I just learned that Coy Fitch, MD, former Chair of Internal Medicine at St. Louis University School of Medicine, died last May. When I was in my residency at SLU back in the late 70s Dr. Fitch was a ward attending and one of the leaders of the residency program.
When he stepped onto the ward for attending rounds my first week there I was fooled by his soft spoken, unassuming manner. But I soon experienced for myself the sense of reverential fear I'd heard about from the other house staff. What was it about him in all that humility? He wasn't abusive. He didn't yell and rant and rave and he wasn't into “pimping.” I think it was his utter, uncompromising sincerity about excellence in patient care and the fact that he expected the same of you. If you were dumb and green that was understandable but he couldn't tolerate sloppiness or carelessness. You wanted to please him more than anything but that sigh or that Coy Fitch scowl reminded you when you didn't measure up.
He wasn't gratuitous in his praise or criticism, but a little bit went a long way. He said what he meant and meant what he said, and that was that. I think he was the straightest shooter I ever knew in my training. One time after a case presentation at professor's rounds he said “that was a well worked up, well presented case.” That was the highest praise I think I ever heard him give anybody. It didn't sound like much but the team knew it meant a lot coming from Fitch, and probably gloated for a week.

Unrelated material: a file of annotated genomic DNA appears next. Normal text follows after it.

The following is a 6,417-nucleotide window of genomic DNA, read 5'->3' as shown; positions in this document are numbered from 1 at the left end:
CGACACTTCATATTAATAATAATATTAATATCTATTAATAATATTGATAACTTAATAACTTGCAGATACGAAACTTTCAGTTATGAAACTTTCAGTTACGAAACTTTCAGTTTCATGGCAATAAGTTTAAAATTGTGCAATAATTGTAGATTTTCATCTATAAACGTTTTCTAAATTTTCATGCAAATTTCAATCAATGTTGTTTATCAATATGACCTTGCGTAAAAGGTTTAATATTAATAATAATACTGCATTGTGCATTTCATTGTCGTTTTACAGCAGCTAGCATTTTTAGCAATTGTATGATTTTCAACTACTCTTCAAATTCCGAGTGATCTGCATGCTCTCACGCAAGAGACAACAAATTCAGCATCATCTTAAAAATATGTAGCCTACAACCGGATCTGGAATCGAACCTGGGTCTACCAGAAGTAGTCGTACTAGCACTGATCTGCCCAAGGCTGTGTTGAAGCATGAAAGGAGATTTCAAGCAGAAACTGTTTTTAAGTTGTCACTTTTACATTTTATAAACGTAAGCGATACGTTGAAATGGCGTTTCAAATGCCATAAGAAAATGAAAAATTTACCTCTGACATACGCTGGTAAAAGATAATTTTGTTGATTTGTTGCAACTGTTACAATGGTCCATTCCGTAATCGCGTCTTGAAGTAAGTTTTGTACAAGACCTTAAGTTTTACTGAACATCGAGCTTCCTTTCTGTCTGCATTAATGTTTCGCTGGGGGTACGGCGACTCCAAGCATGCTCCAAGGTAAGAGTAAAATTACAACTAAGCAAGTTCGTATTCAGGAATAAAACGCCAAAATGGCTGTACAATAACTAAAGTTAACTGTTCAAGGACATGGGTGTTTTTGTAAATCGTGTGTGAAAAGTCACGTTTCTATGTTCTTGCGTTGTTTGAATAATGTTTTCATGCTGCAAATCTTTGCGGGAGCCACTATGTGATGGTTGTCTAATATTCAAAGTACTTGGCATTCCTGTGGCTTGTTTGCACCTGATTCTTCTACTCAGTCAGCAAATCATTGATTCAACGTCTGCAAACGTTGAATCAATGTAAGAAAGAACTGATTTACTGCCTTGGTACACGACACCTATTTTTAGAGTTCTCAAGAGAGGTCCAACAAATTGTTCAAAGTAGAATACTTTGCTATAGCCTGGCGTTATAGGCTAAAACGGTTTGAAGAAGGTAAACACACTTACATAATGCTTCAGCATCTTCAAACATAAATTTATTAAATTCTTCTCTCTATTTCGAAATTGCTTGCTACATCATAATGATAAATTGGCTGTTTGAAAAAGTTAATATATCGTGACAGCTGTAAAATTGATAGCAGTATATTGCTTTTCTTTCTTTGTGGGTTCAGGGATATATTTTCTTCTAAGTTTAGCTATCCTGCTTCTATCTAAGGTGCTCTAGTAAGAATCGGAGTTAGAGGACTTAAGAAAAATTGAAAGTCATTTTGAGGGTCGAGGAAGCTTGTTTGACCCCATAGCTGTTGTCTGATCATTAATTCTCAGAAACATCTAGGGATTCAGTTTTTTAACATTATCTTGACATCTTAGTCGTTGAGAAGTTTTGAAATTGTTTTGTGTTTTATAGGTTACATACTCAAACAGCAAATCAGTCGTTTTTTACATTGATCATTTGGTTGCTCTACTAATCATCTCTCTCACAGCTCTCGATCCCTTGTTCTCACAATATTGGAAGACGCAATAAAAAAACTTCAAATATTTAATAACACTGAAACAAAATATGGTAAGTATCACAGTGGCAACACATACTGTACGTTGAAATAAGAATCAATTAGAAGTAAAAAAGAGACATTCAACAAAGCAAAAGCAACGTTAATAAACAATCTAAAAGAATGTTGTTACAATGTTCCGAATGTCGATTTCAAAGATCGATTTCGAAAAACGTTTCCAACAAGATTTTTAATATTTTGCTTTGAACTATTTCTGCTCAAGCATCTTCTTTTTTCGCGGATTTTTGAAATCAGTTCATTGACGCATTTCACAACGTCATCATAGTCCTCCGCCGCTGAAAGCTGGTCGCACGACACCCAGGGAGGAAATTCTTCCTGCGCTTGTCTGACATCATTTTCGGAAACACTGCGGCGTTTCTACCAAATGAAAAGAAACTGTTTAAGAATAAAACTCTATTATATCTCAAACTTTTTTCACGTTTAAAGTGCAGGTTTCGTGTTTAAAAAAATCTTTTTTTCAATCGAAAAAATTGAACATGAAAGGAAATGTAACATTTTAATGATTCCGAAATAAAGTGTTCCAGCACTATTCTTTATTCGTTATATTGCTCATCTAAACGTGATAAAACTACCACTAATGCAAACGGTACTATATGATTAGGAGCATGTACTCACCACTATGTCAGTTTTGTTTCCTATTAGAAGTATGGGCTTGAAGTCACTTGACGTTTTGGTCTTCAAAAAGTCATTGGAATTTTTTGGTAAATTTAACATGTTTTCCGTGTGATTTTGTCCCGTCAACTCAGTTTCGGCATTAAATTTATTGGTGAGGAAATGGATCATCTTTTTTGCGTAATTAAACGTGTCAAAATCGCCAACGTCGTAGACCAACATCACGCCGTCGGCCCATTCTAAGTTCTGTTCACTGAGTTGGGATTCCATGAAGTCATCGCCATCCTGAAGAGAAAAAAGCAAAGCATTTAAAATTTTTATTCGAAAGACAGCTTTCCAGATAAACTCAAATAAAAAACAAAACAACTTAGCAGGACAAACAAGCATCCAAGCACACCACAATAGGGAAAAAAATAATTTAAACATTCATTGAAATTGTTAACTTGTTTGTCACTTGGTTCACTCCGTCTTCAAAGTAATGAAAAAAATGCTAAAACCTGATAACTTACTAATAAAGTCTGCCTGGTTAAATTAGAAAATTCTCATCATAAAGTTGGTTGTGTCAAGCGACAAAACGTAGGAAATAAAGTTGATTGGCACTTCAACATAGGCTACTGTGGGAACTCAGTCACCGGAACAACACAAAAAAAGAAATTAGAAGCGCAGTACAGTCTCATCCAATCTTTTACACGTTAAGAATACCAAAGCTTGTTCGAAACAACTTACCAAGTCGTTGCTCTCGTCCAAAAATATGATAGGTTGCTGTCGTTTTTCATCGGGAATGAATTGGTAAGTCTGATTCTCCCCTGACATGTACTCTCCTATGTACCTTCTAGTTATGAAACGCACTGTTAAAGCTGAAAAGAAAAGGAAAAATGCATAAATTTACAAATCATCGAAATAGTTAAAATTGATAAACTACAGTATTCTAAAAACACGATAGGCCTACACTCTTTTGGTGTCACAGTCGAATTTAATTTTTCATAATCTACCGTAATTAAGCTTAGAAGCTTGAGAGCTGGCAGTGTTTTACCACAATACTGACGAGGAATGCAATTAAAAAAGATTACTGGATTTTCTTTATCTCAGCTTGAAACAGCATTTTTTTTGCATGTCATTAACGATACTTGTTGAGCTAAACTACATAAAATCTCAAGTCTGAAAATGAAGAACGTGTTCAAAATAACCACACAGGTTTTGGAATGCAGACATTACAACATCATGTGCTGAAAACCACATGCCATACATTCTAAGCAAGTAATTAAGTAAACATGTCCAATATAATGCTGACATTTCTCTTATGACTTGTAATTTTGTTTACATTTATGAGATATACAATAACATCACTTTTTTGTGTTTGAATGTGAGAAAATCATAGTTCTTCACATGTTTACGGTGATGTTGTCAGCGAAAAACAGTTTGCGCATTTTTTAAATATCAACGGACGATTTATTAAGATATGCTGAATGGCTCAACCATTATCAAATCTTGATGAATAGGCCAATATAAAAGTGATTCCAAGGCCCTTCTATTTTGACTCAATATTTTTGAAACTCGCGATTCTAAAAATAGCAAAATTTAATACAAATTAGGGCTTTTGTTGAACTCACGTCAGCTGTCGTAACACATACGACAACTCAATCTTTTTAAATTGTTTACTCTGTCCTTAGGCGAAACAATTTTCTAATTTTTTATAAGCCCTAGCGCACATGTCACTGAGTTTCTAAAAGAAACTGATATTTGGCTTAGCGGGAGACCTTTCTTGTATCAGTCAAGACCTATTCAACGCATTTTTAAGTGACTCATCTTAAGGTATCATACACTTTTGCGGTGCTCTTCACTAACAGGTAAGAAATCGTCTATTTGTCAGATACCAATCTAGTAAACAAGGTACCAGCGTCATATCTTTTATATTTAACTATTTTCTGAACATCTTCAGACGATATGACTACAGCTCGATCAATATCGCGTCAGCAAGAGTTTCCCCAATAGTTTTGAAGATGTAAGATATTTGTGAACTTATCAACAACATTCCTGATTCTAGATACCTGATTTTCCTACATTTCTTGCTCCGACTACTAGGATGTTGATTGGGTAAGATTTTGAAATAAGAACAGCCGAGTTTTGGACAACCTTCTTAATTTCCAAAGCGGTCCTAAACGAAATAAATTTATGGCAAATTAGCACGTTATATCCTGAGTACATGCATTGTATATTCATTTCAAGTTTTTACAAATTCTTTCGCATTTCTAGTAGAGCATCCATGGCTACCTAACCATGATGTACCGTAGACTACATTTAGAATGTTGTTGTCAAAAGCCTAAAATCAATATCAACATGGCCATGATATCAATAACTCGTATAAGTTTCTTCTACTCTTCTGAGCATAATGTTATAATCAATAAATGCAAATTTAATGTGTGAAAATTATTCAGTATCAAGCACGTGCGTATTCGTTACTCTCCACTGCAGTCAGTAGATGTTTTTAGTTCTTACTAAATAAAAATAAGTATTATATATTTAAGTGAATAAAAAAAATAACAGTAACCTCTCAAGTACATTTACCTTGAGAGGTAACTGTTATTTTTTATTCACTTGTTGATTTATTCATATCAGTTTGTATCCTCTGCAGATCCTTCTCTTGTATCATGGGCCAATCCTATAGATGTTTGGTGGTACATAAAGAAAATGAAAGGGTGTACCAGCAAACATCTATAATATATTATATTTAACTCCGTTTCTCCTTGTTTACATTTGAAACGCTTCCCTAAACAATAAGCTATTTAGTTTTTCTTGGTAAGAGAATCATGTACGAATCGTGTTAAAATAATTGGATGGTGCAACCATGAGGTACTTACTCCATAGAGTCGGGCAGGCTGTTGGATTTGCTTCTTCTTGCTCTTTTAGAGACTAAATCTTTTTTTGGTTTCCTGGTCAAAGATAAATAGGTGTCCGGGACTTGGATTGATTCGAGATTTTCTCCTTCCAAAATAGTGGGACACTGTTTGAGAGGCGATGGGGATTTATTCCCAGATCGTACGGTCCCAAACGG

All the same we knew he cared about our personal lives and professional development. I was always welcome to call him at home. He once expressed concern to me about whether I was getting enough sleep, strange as that may seem now as we look back on an era when education was punishment.
He was one of that dying breed, the physician-scientist. He had joint appointments in Medicine and Biochemistry. Although his subspecialty was endocrinology he also maintained a career long basic research interest in malaria. Despite that academic bent he exhibited great common sense and extraordinary clinical instincts on the wards. He imparted many pearls of wisdom which I never forgot and have yet to prove wrong. One time after listening to a presentation in morning report about a patient with unexplained dyspnea he remarked that any time you catch yourself saying “I wonder why this patient is dyspneic” think pulmonary embolism. That was prescient. It's essentially Wells criterion #2, and Fitch predated it by 20 years!
Dr. Fitch talked some time ago about retiring and moving back to Arkansas but as far as I know he continued to work until shortly before his death at age 75. He loved the teaching and practice of medicine and was devoted to the University. SLU will never be the same, and Coy Fitch stories will no doubt circulate among alumni for years to come.